Since March 2020, many of us have been “grounded,” so to speak—but now it’s time to reap the well-being benefits of exploring new places and experiences once again. With Ungrounded, get expert-backed intel all month long to help you feel confident, safe, and energized as you venture outside your front door.
When I first learned about Sensei Lanai, a Four Seasons Resort, around its November of 2019 opening, my ears perked. While the Four Seasons itself has become evocative of words likes “luxury” and “relaxing” and “restorative,” this Hawaiian property is the brand’s first dedicated wellness resort. It’s also a collaborative one: Sensei is the brainchild of Oracle co-founder Larry Ellison, who notably has owned 98 percent of Lanai since 2012, and David Agus, MD, a professor of medicine and engineering whose research focuses on longevity. Together, they created Sensei to “to help people live longer, healthier lives” with the help of innovative technology, evidence-based practices and treatments, and data.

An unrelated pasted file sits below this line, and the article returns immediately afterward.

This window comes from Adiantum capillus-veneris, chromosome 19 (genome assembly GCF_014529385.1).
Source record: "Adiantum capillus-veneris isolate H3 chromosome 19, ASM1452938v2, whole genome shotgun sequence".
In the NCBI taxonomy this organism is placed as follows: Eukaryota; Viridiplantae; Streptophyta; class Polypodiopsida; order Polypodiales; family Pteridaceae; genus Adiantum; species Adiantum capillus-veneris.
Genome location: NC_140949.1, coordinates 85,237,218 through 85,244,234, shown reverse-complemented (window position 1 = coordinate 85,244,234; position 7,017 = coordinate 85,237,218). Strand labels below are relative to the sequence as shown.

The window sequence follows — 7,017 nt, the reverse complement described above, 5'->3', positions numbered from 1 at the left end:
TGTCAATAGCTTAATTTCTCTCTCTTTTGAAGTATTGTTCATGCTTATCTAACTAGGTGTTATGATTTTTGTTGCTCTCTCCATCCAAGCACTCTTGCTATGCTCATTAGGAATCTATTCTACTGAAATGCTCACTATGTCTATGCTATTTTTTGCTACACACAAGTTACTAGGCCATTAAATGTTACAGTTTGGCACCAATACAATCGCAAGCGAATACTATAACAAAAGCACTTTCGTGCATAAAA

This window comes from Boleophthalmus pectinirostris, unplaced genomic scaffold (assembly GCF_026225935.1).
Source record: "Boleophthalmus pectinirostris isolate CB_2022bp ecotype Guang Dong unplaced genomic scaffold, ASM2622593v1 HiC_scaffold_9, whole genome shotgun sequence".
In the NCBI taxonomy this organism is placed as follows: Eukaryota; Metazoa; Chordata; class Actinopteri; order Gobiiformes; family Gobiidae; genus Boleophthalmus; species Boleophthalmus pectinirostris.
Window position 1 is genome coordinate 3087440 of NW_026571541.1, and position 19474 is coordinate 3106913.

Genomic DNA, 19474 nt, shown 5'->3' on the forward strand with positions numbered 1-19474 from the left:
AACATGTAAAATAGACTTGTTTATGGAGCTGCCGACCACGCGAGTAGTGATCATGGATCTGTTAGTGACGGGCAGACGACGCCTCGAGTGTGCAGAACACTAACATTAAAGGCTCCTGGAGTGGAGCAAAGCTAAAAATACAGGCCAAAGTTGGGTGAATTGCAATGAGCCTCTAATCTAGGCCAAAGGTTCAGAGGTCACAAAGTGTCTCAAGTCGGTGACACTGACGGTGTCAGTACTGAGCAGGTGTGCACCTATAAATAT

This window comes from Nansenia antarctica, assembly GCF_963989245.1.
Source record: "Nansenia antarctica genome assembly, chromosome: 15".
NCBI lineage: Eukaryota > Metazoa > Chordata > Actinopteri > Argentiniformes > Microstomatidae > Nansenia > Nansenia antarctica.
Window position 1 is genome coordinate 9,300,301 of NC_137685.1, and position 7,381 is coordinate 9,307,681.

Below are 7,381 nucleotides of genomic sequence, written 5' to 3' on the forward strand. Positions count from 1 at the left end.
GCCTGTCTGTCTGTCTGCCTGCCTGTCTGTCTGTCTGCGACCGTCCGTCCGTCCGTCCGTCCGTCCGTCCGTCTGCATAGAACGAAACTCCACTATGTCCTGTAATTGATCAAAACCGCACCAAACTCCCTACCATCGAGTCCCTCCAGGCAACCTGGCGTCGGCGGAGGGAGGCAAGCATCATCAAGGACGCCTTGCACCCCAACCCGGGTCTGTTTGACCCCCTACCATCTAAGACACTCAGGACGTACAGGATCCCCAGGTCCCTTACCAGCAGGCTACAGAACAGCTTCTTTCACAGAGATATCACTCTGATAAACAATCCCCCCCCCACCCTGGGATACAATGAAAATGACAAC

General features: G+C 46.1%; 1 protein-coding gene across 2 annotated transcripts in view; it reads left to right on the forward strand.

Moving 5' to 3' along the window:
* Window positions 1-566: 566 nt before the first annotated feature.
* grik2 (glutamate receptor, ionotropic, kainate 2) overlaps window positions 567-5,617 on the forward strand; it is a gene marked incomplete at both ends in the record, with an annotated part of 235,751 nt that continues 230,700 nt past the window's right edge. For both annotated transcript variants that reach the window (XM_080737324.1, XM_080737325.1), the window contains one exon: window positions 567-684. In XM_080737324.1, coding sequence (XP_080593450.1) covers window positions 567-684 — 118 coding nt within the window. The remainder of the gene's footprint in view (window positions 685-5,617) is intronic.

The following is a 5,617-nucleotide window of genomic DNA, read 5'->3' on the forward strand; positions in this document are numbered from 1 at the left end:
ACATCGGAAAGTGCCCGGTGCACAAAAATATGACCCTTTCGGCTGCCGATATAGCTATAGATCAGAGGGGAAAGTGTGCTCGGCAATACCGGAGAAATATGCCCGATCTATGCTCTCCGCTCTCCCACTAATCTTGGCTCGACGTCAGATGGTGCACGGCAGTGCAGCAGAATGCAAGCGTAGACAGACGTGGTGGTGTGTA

To do so, the offerings at the adults-only resort are created with the “Sensei Way” in mind: Guests can pick three guiding paths—move, rest, or nourish— as the focus for their trip. Specialists like nutritionists, psychotherapists, and exercise physiologists construct the programs; food is available for each meal at the on-site Sensei by Nobu restaurant, with a menu created as a collaboration between chef Nobu Matsuhisa and Dr. Agus; and many resort features are available for use by guests 24/7, like the 10 heated outdoor spa baths, a botanical sculpture garden, and a fitness studio.
And while Sensei is the Four Seasons’ second property on Lanai—the smallest inhabited island of Hawaii that is open to visitors and home to around an estimated 3,000 residents—it might as well be on the opposite end the world. Sensei (from $650 per night) is situated on 24 acres of verdant land that’s evocative of a rainforest, with an elevation so high that at certain points during the day, the trees touch the clouds, giving way to a feeling that you’re living in the sky.